Geopolitical news determined the dynamics of the market movement last week
U.S. and Chinese trade negotiations
Hopes for "soft" Brexit
Last week the dynamics of the market movement was mainly determined by the geopolitical news. Investors focused on trade negotiations between the US and China, as well as meetings at various levels of UK and EU representatives. In the second half of the trading week these events changed the balance of power in the market.
The most interesting events took place in the second half of the week, when there was a clear trend towards weakening of the U.S. currency across the entire market spectrum. Pressure on the dollar was put by the minutes of the September FOMC meeting and news about the progress in trade negotiations between the U.S. and China. FOMC minutes showed that FOMC officials were increasingly concerned about the impact of external factors on the U.S. economy. Investors perceived it as a signal of further easing of monetary policy. Positive news about the course of trade negotiations in Washington greatly reduced the demand for the dollar as a protective asset against trade risks.
Against the background of a decrease in pressure from the American currency, the EUR/USD pair managed to end the trading week around three-week highs. The European currency was also supported by positive news about the course of negotiations on Brexit.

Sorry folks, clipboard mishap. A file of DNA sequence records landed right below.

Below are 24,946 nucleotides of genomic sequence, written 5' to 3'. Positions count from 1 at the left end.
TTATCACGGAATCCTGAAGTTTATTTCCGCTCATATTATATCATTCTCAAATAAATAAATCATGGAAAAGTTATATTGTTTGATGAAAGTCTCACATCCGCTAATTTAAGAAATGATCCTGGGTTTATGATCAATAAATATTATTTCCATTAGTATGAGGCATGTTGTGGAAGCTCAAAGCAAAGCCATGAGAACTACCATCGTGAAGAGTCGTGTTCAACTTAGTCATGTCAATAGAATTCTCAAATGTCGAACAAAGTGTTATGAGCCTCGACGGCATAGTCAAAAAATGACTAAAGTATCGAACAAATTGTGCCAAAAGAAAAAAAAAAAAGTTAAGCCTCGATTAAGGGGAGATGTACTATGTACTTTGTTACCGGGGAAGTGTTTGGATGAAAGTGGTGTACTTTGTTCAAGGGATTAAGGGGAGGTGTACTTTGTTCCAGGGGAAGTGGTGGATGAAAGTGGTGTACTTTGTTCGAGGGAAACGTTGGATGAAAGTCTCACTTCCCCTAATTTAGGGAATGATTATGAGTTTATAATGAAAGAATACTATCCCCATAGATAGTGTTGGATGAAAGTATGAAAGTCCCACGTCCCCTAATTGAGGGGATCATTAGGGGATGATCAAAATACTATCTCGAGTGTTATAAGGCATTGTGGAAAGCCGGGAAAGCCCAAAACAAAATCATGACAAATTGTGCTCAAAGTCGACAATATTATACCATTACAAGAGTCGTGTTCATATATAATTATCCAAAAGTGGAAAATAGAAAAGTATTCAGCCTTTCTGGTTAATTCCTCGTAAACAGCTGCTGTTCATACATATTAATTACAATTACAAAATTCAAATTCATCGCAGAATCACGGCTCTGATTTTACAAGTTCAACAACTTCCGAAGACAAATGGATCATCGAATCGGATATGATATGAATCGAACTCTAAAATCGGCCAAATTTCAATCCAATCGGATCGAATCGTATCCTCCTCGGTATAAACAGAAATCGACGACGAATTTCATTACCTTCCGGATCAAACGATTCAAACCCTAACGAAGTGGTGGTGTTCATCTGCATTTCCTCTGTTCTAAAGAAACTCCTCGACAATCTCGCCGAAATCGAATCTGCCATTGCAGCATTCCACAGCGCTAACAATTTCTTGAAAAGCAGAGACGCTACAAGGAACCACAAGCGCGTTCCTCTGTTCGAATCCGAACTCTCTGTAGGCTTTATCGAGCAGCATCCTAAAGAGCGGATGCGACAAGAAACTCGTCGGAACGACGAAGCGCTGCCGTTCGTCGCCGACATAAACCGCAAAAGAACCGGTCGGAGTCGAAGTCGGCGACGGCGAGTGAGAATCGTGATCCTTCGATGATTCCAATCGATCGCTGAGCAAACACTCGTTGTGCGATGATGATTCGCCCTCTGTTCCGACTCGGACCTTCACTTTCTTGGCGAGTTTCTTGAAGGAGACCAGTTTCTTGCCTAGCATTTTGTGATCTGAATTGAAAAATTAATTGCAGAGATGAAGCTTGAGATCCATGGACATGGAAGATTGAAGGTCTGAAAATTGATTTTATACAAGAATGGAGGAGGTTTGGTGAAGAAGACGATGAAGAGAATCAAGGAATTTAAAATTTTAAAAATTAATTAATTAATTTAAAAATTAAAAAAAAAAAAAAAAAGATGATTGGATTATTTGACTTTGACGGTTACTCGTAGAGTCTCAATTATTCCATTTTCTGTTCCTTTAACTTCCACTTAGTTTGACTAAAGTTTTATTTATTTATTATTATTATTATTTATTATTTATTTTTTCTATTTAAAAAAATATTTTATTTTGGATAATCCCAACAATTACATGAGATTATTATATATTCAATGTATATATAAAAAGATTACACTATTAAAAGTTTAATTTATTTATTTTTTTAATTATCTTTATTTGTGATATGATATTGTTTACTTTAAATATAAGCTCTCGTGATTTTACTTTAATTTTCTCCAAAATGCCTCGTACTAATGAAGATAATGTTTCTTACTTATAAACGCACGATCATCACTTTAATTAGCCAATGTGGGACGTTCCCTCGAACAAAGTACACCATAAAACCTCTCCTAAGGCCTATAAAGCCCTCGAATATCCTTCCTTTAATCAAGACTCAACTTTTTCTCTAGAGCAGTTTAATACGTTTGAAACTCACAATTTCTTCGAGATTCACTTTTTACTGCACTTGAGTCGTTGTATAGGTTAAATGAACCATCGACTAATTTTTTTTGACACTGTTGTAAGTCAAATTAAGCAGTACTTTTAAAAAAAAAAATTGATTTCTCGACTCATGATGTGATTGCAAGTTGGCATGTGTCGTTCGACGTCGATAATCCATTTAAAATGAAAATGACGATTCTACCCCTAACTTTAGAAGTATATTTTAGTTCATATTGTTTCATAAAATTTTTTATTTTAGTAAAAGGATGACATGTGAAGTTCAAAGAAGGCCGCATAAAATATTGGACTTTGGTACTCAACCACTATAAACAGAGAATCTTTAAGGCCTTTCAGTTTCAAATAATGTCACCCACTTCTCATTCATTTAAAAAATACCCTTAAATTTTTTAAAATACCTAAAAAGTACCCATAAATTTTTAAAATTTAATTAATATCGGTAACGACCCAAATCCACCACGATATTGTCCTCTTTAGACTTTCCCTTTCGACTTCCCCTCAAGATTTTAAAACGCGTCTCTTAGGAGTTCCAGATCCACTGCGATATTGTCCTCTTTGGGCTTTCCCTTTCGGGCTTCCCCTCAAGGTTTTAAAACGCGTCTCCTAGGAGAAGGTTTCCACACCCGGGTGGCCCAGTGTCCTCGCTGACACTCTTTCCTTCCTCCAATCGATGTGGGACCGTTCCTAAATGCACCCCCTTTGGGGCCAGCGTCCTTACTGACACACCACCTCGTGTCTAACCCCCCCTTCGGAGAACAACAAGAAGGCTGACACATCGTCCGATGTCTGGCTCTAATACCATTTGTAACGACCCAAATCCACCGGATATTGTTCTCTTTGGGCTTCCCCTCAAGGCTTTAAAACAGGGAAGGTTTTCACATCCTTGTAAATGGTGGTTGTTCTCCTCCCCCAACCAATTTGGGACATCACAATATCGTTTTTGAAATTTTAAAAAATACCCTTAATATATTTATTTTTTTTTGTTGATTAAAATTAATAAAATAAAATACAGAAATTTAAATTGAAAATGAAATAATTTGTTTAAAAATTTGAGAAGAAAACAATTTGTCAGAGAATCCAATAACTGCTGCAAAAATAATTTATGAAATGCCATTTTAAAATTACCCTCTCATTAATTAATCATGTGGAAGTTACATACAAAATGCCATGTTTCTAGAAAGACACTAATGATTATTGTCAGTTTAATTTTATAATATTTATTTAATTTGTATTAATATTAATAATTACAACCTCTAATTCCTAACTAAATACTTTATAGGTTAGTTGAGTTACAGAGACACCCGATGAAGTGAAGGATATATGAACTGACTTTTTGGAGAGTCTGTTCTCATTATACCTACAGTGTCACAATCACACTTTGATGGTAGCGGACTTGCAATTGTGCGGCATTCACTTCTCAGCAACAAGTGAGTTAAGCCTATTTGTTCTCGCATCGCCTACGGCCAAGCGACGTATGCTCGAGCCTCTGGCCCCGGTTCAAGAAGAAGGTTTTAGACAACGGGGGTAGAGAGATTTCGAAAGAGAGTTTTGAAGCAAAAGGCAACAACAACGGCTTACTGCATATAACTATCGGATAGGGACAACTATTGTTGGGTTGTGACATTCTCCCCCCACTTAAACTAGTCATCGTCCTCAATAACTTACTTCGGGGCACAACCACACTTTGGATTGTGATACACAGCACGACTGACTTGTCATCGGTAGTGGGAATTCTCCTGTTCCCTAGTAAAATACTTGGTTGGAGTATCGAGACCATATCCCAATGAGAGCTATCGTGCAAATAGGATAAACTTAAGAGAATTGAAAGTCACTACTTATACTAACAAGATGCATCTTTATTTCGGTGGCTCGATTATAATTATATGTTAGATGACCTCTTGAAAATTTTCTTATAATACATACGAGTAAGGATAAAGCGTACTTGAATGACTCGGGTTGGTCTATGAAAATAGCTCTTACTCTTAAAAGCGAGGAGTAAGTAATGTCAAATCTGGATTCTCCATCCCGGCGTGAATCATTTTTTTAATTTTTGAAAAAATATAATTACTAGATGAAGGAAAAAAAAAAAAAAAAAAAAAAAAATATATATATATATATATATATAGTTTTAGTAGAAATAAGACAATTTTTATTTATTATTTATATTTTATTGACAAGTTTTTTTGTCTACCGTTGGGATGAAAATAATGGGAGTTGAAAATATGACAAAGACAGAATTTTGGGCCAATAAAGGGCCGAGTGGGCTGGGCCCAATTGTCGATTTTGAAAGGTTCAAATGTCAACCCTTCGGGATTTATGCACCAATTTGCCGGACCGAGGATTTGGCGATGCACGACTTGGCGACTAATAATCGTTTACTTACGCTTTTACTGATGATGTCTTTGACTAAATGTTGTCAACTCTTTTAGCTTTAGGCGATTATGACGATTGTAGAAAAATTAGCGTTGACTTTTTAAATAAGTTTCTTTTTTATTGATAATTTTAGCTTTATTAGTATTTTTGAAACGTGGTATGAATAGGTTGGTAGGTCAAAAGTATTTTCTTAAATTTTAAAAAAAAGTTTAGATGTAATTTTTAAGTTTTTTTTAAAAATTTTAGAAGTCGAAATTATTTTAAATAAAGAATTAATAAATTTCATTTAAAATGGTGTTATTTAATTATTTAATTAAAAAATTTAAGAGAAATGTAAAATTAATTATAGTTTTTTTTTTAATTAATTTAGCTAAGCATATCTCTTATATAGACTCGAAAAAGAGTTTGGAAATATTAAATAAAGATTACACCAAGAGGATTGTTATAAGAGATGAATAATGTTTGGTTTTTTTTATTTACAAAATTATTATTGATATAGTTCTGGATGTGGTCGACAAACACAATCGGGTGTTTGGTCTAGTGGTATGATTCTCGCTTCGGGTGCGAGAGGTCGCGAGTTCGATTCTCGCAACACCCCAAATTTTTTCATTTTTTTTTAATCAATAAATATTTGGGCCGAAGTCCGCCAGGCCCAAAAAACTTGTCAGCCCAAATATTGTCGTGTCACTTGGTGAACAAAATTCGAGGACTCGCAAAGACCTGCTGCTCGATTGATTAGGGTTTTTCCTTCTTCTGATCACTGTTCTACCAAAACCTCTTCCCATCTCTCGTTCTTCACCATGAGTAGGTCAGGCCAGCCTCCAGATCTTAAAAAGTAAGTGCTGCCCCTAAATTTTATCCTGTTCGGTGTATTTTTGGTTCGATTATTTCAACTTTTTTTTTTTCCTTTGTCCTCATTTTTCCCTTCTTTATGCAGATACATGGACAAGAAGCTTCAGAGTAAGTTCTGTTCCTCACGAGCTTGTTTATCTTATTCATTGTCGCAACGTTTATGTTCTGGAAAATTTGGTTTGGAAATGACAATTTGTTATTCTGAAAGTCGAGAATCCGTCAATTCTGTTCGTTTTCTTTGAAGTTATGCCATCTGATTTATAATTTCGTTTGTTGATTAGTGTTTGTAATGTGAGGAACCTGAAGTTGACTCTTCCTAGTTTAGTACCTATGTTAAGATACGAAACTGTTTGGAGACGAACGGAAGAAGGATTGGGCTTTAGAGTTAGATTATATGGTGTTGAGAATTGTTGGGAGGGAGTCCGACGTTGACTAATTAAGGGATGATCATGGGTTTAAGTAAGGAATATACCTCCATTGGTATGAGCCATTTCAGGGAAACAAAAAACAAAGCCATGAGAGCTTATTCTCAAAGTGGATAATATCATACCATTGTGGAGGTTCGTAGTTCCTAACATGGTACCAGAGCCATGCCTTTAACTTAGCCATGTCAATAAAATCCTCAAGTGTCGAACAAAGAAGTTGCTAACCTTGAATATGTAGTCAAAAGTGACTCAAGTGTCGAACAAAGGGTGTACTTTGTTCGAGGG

The British pound sterling became the undisputed growth leader among the major currencies this week. At the end of trading on Thursday alone, the pair GBP/USD was able to demonstrate growth of more than 1.8%. The main driver was the news about the possible way out of the new Brexit agreement negotiations deadend. Great Britain and the EU are cautiously declaring the possibility of an agreement being reached before October 31.
Precious metals market
Gold has finished the trading week with a slight decline. Pressure on precious metals was put by the positive news about trade negotiations in Washington and some progress in the new Brexit agreement draft. Demand for risky assets grew sharply, which always has a negative impact on the yellow metal. This pressure was partially compensated by the weakening of the dollar.
The oil market closed the trading week in the green zone. The main driver of growth was the news about the progress in trade negotiations between the U.S. and China. Investors hope that this will have a positive impact on the global economy and increase demand for energy. Reduced forecasts from the U.S. Department of Energy and the IEA on oil demand in 2020 had a restraining effect on the market.
The main stock indices demonstrated rather differently directed trading sessions. In the first half of the week, the market was declining due to the negative reports in anticipation of the new round of trade negotiations start. In the second half of the week, the indices started to return the previously lost positions because of positive White House comments on the course of the USA/China negotiations.